A fragment I'm working on as I think of the past, and the future. Like many of the things I post here, it's an idea, a speculation, a seed. Above, I'm desending from the flank of El Capitan in December, 1996. Photo by Chiu Liang Kuo.
Acres of glaze ice slid off the summit slopes of El Capitan, two thousand feet above our two-foot wide perch. White flakes launched gracefully into the frigid morning sky, expanding as they twirled down at us. Chiu yelled “Ice!” and I shouted an expletive as I pressed myself to the metal-cold granite wall, squeezing in my shoulders and trying to hide under my puny helmet. My gloved hands death-gripped the sling connecting my climbing harness to a bolt imbedded in the rock. Slabs of ice rained past us with the sound of immense whirling blades. Jet-engine whooshes sucked at my innards.
We were 1,200 feet up the vertical cliff. Chiu started arranging his rappel and I helped in a frenzy of clipping and unclipping, tying knots and backups. Without a word Chiu stepped backwards and disappeared over the edge. The purple and red ropes went taut as cable as his full weight was applied. A moment later I side-stepped to clip myself to his anchors and when I did a suitcase-sized ice slab exploded on the ledge where I’d just stood. I squeezed my eyes shut and held Chiu’s ropes, waiting for them to slacken and tell me he’d reached the next ledge, 160 feet below. When they did I clipped a heavy cargo bag to my harness and scrambled clumsily over the edge, crashing backwards down the rock wall, trusting everything to the two, half-inch diameter ropes. Between my dangling legs I could see the broccoli mosaic of trees over a thousand feet below. Sliding jerkily down the ropes I envisioned an ice chunk shearing the bolt from the rock and the free fall that would follow, the tangle of recoiling ropes and my body and the cargo bag tumbling through the air. I envisioned the clean granite ledge sawing through the ropes. The heavy bag pulled at my harness straps, cutting like hot knives into the tendons joining my thighs and crotch. I was sure permanent damage was being done but I kept sliding down the ropes, desperate to get away from the cascade of ice.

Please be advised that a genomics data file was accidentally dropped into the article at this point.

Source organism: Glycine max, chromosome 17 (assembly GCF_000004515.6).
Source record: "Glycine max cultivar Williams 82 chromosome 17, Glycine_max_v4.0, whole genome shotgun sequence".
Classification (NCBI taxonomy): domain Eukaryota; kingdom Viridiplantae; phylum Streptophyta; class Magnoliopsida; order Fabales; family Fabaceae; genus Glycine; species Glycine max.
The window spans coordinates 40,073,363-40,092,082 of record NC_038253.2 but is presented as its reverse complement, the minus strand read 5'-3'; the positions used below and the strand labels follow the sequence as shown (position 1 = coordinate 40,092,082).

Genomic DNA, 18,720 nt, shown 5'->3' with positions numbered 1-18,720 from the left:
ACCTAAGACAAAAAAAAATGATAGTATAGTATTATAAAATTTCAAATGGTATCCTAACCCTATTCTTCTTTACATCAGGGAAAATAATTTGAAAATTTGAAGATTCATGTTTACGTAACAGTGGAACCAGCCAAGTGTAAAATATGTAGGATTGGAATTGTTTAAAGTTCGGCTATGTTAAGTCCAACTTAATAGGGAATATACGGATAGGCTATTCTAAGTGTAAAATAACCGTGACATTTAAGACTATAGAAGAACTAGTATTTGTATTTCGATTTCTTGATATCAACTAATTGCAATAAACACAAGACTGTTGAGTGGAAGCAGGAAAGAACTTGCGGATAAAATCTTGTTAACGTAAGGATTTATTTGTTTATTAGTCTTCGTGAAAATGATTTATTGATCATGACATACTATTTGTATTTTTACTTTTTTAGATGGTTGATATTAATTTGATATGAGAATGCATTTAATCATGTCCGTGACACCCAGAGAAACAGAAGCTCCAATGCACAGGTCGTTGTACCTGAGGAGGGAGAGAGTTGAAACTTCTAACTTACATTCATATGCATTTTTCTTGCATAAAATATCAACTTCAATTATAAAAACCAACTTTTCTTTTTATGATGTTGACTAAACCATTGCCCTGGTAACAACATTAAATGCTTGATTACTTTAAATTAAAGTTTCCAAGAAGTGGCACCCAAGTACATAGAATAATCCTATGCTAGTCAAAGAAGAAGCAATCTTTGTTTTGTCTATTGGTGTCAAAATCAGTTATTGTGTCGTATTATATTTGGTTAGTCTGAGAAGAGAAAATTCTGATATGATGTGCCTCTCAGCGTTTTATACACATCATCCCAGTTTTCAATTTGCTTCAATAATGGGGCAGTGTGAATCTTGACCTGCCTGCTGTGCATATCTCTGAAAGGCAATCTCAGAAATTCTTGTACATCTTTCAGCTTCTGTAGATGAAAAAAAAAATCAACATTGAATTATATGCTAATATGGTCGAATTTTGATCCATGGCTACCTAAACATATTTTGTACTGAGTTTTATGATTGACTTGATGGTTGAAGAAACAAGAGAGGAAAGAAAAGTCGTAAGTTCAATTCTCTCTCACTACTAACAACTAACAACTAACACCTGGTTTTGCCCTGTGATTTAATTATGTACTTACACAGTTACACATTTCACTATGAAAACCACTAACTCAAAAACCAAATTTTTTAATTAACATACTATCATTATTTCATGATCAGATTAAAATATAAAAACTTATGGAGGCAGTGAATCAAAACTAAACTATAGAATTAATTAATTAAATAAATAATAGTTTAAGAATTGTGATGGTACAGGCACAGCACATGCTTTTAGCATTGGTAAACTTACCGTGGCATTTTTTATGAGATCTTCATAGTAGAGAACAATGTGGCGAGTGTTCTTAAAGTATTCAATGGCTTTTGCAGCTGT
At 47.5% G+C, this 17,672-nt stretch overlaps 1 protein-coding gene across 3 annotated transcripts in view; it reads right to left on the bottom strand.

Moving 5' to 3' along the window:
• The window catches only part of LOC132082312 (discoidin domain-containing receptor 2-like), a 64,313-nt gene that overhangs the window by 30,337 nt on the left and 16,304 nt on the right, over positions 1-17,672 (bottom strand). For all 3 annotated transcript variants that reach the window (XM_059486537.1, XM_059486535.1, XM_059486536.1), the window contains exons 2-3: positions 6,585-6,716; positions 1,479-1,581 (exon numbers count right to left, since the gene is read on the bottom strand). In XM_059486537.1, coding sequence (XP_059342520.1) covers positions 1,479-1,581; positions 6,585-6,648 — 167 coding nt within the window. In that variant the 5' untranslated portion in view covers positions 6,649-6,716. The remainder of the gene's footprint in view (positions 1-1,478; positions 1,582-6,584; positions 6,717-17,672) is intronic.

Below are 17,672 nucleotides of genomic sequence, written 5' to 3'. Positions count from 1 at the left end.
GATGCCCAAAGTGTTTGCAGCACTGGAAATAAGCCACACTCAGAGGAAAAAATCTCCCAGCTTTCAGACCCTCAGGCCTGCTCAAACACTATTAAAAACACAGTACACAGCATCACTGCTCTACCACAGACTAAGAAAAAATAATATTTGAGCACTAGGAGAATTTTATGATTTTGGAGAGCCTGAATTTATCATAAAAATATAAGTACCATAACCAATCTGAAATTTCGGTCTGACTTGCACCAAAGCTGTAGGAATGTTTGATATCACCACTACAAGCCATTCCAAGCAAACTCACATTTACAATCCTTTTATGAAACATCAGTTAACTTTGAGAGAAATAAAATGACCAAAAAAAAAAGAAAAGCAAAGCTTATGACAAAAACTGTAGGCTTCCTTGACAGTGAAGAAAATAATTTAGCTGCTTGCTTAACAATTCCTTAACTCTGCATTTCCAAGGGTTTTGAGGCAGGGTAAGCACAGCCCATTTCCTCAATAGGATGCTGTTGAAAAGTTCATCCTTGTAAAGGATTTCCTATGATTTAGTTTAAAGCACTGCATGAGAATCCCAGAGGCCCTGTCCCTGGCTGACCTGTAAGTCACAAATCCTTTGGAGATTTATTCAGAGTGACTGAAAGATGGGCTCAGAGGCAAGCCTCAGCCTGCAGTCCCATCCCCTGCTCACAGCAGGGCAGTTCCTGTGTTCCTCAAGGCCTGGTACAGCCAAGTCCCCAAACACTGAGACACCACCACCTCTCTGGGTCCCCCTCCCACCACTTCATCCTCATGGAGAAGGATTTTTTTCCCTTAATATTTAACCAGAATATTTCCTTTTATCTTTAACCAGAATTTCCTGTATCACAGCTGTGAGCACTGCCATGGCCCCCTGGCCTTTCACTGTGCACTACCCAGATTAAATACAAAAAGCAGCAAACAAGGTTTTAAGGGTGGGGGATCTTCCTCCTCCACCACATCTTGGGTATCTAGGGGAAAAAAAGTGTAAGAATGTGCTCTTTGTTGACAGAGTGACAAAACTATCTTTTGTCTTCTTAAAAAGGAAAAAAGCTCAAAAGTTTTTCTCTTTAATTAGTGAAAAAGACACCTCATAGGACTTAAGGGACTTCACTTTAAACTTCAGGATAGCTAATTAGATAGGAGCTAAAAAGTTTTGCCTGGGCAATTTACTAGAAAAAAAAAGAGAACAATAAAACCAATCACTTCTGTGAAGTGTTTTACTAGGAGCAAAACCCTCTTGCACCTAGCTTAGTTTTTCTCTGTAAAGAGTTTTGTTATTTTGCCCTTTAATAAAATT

Three hours later we landed at the pines at the base of the cliff. Crusty snow covered the forest floor, the trees were hard as ice and there was no pine scent. We shook with cold and fright, staggering stiffly through uneven snow patches. When we reached camp we collapsed on the ground, laughing hysterically, gulping air and hooting, shaking our heads.
“That was too close!”
“Well, we made it.”
“Yeah. We made it.”
At the bar I sank deep into a plush leather seat and ordered beer after beer without a though for the bill. The fact of money was gloriously irrelevant. We were alive, electrified and exhausted, more spirits than men. We had achieved transcendence. I didn’t know, then, that there were many paths to this euphoric state of peace and self-realization. Some reached it through meditation or contemplation, some through drugs or sex or running marathons or building cathedrals from matchsticks or painting or singing. For Chiu and me the path had to wind through a wilderness bristling with mortal dangers, a path laid by belief in the redemption of Adventure, of pitting oneself against the unknown—which we could best find outdoors—and finding what lay there, and what it did to us. We had to know that we’d come close to extinction. It could be argued that this was unreasonable, but, as explorer Ted Edwards once wrote, “Reasonableness is not a charge that has been successfully leveled at me.” We did what we had to do; it was our path, as natural and irresistible and gravid to us as the downhill flow of water.
The taste of transcendence didn’t last long; maybe a day, or a week at most would pass before we had to move beyond the street and market and computer and library again, so we laid our plans and went back up into the mountains.
And so for ten years Chiu and I hunted transcendence, sometimes skillfully, most often clumsily. We couldn’t have put words to our quest, then. Our minds were crude and simple; we sought a feeling which we devoured with little contemplation.
Although I no longer climb, I'm starting to find the words: and when I smell snow, or stop on a street corner to feel the rasp of a granite building block against my fingers, I know better what we were after. Lightness, freedom, gravity, seriousness, awareness; the knowledge that we were extracting all we could from our brief and precious moment of consciousness.
Today there are other ways to achieve it; peering into the mysteries of dark, bubble-specked Arctic ice; feeling my paraglider inflate and draw me into the air; feeling the thrum of heavy rope through my neoprene glove as I drop into dark water; spending a moment with someone I love or a moment with the thought of someone I love as I sink heavily into an airliner seat when the jet surges up off the runway.
(c) 2007 Cameron McPherson Smith